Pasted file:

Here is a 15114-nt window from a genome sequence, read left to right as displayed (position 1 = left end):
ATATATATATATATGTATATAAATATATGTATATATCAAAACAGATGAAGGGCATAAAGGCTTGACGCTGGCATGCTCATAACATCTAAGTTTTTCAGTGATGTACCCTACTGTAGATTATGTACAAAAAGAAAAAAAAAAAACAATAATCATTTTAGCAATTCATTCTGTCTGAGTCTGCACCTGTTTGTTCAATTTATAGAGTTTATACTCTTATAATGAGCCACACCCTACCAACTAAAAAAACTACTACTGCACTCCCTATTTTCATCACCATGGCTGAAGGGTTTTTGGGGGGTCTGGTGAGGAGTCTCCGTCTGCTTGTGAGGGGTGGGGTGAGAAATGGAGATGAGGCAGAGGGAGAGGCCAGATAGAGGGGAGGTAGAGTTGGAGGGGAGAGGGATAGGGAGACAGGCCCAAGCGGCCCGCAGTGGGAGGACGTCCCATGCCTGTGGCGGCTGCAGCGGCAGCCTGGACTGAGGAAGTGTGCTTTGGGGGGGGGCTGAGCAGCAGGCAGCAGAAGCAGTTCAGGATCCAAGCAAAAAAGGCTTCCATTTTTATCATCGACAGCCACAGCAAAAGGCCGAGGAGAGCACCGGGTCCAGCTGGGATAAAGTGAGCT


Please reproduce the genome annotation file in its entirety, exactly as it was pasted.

Here is a 15114-nt window from a genome sequence, read left to right as displayed (position 1 = left end):
ATATATATATATATGTATATAAATATATGTATATATCAAAACAGATGAAGGGCATAAAGGCTTGACGCTGGCATGCTCATAACATCTAAGTTTTTCAGTGATGTACCCTACTGTAGATTATGTACAAAAAGAAAAAAAAAAAACAATAATCATTTTAGCAATTCATTCTGTCTGAGTCTGCACCTGTTTGTTCAATTTATAGAGTTTATACTCTTATAATGAGCCACACCCTACCAACTAAAAAAACTACTACTGCACTCCCTATTTTCATCACCATGGCTGAAGGGTTTTTGGGGGGTCTGGTGAGGAGTCTCCGTCTGCTTGTGAGGGGTGGGGTGAGAAATGGAGATGAGGCAGAGGGAGAGGCCAGATAGAGGGGAGGTAGAGTTGGAGGGGAGAGGGATAGGGAGACAGGCCCAAGCGGCCCGCAGTGGGAGGACGTCCCATGCCTGTGGCGGCTGCAGCGGCAGCCTGGACTGAGGAAGTGTGCTTTGGGGGGGGGCTGAGCAGCAGGCAGCAGAAGCAGTTCAGGATCCAAGCAAAAAAGGCTTCCATTTTTATCATCGACAGCCACAGCAAAAGGCCGAGGAGAGCACCGGGTCCAGCTGGGATAAAGTGAGCT